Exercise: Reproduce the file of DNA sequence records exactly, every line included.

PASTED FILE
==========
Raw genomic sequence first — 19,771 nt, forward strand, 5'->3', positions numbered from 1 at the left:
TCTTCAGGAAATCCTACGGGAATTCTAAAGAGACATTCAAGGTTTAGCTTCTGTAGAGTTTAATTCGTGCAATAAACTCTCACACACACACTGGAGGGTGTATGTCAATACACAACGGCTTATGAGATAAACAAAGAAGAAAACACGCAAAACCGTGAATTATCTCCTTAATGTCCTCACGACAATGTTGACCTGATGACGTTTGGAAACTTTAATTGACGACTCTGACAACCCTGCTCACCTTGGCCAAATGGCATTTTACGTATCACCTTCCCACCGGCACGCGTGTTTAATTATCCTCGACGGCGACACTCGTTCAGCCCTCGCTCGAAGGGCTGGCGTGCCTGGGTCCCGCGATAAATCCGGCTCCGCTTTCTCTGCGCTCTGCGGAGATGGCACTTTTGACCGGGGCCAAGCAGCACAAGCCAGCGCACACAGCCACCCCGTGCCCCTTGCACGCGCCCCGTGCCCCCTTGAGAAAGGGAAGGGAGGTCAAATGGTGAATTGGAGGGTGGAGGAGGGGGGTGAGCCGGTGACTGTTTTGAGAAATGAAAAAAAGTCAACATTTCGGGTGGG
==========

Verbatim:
Raw genomic sequence first — 19,771 nt, forward strand, 5'->3', positions numbered from 1 at the left:
TCTTCAGGAAATCCTACGGGAATTCTAAAGAGACATTCAAGGTTTAGCTTCTGTAGAGTTTAATTCGTGCAATAAACTCTCACACACACACTGGAGGGTGTATGTCAATACACAACGGCTTATGAGATAAACAAAGAAGAAAACACGCAAAACCGTGAATTATCTCCTTAATGTCCTCACGACAATGTTGACCTGATGACGTTTGGAAACTTTAATTGACGACTCTGACAACCCTGCTCACCTTGGCCAAATGGCATTTTACGTATCACCTTCCCACCGGCACGCGTGTTTAATTATCCTCGACGGCGACACTCGTTCAGCCCTCGCTCGAAGGGCTGGCGTGCCTGGGTCCCGCGATAAATCCGGCTCCGCTTTCTCTGCGCTCTGCGGAGATGGCACTTTTGACCGGGGCCAAGCAGCACAAGCCAGCGCACACAGCCACCCCGTGCCCCTTGCACGCGCCCCGTGCCCCCTTGAGAAAGGGAAGGGAGGTCAAATGGTGAATTGGAGGGTGGAGGAGGGGGGTGAGCCGGTGACTGTTTTGAGAAATGAAAAAAAGTCAACATTTCGGGTGGG